SeaWorld Sues Coastal Commission Over Orca Breeding Ban
The commission's October order was a condition to its approval of a permit to allow SeaWorld San Diego to expand its orca tanks. Not being able to breed its orcas would eventually result in the end of the park's "Shamu" killer whale shows, handing a major victory to animal rights advocates.
About a week after the ruling, SeaWorld announced it would sue to get the order overturned. Theme park officials contend the commission doesn't have jurisdiction over animal welfare.
"The Coastal Commission has neither the legal jurisdiction nor, accordingly, the expertise, to dictate the care, feeding or breeding of animals held solely in captivity under human care," according to SeaWorld's complaint, filed in San Diego Superior Court.
"The Coastal Commission is not the overseer of all activity that takes place in the coastal zone — its jurisdiction extends only to the regulation of development that affects the coastal or marine environment, including public access thereto," the suit says.
A California Coastal Commission officials said it stood by its decision.
Former Coastal Commissioner Sara Wan told KPBS Midday Edition on Wednesday that SeaWorld mischaracterized the scope of its authority.
"The commission's discretion goes beyond what you would normally think of as physical development. Development is broadly defined under the coastal act," said Wan, who is also a consultant for the Animal Legal Defense Fund. "There are provisions that relate to coastal resources and marine resources."
Wan said SeaWorld's breeding program would continue to rely on genetic material from the offspring of wild orcas, captured by other groups, to enhance the gene pool of SeaWorld's captive population.
The animal-rights organization PETA issued a statement criticizing the lawsuit.
"The California Coastal Commission was right to ban orca breeding as a condition of SeaWorld San Diego's expansion and acted fully within its authority as protector of all resources within the coastal zone," the statement said.
"We are left, though, to wonder why SeaWorld is fighting this decision at all, since it now says that its 'goals' can be achieved with the existing cramped tanks, where there will 'not (be) a significant change.
"It's clear that the company's primary intention in pursuing the Blue World Project was to breed more orcas to confine to tanks.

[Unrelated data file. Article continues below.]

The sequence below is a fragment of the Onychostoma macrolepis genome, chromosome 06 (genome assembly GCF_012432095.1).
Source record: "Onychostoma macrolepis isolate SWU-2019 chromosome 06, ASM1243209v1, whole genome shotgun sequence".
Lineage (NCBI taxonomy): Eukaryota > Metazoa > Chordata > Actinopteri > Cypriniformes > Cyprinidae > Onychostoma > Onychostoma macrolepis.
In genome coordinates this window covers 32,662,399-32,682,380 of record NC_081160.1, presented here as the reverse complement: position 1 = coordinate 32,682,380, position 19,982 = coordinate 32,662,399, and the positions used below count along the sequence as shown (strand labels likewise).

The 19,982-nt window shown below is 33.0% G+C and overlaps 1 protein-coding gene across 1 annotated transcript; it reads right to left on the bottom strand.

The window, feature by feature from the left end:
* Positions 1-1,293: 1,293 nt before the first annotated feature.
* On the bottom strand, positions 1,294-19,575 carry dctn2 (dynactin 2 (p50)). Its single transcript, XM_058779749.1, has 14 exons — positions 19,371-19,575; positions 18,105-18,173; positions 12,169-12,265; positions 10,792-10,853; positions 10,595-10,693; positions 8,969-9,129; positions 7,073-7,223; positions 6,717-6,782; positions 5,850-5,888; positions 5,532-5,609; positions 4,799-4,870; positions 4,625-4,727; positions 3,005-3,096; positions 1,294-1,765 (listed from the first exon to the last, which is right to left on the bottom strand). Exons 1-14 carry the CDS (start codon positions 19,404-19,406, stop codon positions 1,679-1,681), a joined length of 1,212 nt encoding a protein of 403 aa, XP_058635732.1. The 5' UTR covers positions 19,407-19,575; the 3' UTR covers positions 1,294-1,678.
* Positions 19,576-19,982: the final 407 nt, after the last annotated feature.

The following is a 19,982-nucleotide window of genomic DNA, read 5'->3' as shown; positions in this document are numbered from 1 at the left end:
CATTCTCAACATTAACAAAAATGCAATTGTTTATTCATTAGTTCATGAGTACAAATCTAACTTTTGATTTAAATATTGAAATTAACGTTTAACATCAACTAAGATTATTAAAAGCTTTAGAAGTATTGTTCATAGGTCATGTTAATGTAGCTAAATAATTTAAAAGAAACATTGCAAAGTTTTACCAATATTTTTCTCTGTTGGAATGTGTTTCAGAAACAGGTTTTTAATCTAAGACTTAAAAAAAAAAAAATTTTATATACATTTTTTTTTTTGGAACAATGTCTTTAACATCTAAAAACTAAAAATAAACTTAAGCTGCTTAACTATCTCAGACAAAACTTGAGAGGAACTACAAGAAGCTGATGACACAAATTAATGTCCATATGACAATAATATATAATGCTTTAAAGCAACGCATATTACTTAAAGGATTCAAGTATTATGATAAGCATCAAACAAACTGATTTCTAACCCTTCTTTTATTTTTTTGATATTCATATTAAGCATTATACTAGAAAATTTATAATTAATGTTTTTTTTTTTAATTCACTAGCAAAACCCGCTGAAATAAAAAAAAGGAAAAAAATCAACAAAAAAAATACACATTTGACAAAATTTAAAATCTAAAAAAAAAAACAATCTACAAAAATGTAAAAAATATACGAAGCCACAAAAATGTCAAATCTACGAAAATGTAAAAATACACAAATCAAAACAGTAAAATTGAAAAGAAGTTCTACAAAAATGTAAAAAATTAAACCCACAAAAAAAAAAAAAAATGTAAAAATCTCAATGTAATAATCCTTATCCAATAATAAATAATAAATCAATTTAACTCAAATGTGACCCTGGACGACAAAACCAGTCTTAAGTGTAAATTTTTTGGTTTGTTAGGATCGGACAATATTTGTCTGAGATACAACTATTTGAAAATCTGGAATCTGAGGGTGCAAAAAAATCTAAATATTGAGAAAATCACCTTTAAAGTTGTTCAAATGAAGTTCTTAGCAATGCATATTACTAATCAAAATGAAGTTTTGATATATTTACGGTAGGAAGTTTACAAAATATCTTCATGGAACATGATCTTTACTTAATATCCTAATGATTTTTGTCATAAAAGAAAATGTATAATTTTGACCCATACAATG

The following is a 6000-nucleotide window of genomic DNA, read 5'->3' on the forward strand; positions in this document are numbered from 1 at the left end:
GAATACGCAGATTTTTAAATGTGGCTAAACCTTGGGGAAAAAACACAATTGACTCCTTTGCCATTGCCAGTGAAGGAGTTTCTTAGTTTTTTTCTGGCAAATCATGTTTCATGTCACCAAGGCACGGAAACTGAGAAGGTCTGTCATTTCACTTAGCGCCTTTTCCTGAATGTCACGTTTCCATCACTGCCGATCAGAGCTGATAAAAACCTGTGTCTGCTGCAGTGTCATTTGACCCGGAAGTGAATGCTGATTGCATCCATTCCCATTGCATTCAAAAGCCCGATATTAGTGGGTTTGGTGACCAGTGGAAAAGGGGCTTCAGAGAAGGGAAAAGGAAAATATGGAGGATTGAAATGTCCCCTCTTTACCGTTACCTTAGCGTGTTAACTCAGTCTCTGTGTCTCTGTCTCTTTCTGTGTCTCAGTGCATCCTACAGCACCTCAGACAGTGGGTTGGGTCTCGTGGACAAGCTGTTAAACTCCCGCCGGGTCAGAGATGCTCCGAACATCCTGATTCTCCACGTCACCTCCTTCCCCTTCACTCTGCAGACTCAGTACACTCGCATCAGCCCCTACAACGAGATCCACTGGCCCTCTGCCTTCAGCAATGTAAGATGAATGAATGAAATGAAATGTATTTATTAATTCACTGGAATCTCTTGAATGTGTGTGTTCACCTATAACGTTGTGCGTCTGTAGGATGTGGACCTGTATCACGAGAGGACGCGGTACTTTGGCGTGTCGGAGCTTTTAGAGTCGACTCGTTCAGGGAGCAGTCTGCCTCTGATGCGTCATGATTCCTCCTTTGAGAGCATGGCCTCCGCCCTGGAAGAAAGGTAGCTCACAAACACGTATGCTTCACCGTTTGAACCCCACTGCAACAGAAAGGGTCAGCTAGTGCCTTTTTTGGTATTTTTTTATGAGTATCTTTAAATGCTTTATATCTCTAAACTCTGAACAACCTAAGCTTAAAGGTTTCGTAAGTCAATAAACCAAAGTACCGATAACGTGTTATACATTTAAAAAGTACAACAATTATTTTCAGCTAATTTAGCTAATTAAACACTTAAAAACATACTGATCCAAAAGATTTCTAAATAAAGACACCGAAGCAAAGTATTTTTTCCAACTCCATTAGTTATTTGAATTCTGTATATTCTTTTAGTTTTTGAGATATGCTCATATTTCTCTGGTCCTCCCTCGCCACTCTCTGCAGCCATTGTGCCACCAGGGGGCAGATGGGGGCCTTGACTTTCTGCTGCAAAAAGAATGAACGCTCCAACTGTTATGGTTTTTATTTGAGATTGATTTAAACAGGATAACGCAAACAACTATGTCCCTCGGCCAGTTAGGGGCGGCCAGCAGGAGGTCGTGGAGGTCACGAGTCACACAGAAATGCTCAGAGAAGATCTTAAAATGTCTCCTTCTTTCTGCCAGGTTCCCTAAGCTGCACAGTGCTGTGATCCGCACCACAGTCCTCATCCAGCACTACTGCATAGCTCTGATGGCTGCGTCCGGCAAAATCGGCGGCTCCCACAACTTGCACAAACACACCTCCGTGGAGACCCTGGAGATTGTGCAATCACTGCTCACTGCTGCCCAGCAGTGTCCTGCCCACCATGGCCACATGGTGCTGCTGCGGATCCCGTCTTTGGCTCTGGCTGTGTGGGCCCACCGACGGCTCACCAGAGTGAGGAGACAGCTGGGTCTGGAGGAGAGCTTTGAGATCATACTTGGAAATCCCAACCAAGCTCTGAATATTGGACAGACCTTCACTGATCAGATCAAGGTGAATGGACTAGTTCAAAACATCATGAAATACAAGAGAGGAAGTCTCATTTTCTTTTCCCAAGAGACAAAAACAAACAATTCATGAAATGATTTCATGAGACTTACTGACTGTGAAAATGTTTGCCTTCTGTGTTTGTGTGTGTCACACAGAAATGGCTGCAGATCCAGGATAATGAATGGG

"However, SeaWorld's only chance of competing in the 21st century is to do what PETA has urged the company to do for years — ditch the orca shows and tanks in favor of coastal sanctuaries for the animals and cutting-edge educational experiences without live animals for attendees."
SeaWorld officials had agreed earlier with commission staff not to increase the park's orca population except through occasional captive births or rescues authorized by government agencies. Park officials said they have not captured orcas in the wild for decades.
SeaWorld also pledged that the facility would not house any orcas taken from the wild after Feb. 12, 2014, nor utilize killer whale genetic material taken from the wild after the same date.
After the commission's ruling, park officials also said their "Shamu" shows would be changed to be more educational in nature.
Executives at the theme park on Mission Bay want to build two orca pools, one filled with 5.2 million gallons of water and the other with a capacity of 450,000 gallons, to replace the current 1.7 million gallon tank.
The project also would include replacing restroom facilities for visitors.
SeaWorld said it is regulated by the U.S. government, with frequent random inspections by federal veterinarians and other officials. The park also has to pass strict licensing requirements every year and is accredited by organizations like the Association of Zoos and Aquariums, according to SeaWorld.